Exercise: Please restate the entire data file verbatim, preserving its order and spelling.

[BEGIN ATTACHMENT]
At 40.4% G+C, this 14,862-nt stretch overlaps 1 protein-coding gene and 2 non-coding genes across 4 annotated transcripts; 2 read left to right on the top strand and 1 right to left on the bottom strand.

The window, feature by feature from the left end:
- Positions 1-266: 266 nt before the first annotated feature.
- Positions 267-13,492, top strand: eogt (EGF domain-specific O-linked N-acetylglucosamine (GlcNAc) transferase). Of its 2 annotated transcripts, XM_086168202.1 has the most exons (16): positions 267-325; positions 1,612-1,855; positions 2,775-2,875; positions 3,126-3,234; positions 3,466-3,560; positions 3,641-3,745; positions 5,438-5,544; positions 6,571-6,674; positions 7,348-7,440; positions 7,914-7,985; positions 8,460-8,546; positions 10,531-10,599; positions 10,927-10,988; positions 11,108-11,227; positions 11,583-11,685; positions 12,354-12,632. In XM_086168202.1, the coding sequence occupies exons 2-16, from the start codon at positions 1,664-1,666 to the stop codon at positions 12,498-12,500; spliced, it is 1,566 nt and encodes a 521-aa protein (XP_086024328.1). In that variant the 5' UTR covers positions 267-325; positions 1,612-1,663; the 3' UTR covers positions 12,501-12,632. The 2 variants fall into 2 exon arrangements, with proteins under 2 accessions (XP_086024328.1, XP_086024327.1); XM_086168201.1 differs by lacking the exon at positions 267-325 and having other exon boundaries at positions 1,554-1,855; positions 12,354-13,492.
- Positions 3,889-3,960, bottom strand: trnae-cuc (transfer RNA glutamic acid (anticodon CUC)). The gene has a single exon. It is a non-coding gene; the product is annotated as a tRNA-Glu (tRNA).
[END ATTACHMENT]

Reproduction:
At 40.4% G+C, this 14,862-nt stretch overlaps 1 protein-coding gene and 2 non-coding genes across 4 annotated transcripts; 2 read left to right on the top strand and 1 right to left on the bottom strand.

The window, feature by feature from the left end:
- Positions 1-266: 266 nt before the first annotated feature.
- Positions 267-13,492, top strand: eogt (EGF domain-specific O-linked N-acetylglucosamine (GlcNAc) transferase). Of its 2 annotated transcripts, XM_086168202.1 has the most exons (16): positions 267-325; positions 1,612-1,855; positions 2,775-2,875; positions 3,126-3,234; positions 3,466-3,560; positions 3,641-3,745; positions 5,438-5,544; positions 6,571-6,674; positions 7,348-7,440; positions 7,914-7,985; positions 8,460-8,546; positions 10,531-10,599; positions 10,927-10,988; positions 11,108-11,227; positions 11,583-11,685; positions 12,354-12,632. In XM_086168202.1, the coding sequence occupies exons 2-16, from the start codon at positions 1,664-1,666 to the stop codon at positions 12,498-12,500; spliced, it is 1,566 nt and encodes a 521-aa protein (XP_086024328.1). In that variant the 5' UTR covers positions 267-325; positions 1,612-1,663; the 3' UTR covers positions 12,501-12,632. The 2 variants fall into 2 exon arrangements, with proteins under 2 accessions (XP_086024328.1, XP_086024327.1); XM_086168201.1 differs by lacking the exon at positions 267-325 and having other exon boundaries at positions 1,554-1,855; positions 12,354-13,492.
- Positions 3,889-3,960, bottom strand: trnae-cuc (transfer RNA glutamic acid (anticodon CUC)). The gene has a single exon. It is a non-coding gene; the product is annotated as a tRNA-Glu (tRNA).